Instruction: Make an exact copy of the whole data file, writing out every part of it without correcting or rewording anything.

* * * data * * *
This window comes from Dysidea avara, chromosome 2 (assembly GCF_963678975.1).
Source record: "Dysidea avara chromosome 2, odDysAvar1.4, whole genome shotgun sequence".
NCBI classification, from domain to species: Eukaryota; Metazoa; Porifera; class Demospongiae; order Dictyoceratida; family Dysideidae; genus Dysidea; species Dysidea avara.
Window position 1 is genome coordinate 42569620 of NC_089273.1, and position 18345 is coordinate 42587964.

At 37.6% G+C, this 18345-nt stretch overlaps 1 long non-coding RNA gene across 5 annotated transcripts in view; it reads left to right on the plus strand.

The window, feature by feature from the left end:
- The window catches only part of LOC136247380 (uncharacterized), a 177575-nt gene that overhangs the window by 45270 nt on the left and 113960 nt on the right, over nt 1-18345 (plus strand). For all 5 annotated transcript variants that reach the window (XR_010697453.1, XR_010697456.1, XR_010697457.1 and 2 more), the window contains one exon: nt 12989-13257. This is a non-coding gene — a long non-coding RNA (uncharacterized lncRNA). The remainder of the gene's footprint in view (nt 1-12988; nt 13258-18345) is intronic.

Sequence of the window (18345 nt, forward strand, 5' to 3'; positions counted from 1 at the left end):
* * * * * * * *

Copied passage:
This window comes from Dysidea avara, chromosome 2 (assembly GCF_963678975.1).
Source record: "Dysidea avara chromosome 2, odDysAvar1.4, whole genome shotgun sequence".
NCBI classification, from domain to species: Eukaryota; Metazoa; Porifera; class Demospongiae; order Dictyoceratida; family Dysideidae; genus Dysidea; species Dysidea avara.
Window position 1 is genome coordinate 42569620 of NC_089273.1, and position 18345 is coordinate 42587964.

At 37.6% G+C, this 18345-nt stretch overlaps 1 long non-coding RNA gene across 5 annotated transcripts in view; it reads left to right on the plus strand.

The window, feature by feature from the left end:
- The window catches only part of LOC136247380 (uncharacterized), a 177575-nt gene that overhangs the window by 45270 nt on the left and 113960 nt on the right, over nt 1-18345 (plus strand). For all 5 annotated transcript variants that reach the window (XR_010697453.1, XR_010697456.1, XR_010697457.1 and 2 more), the window contains one exon: nt 12989-13257. This is a non-coding gene — a long non-coding RNA (uncharacterized lncRNA). The remainder of the gene's footprint in view (nt 1-12988; nt 13258-18345) is intronic.

Sequence of the window (18345 nt, forward strand, 5' to 3'; positions counted from 1 at the left end):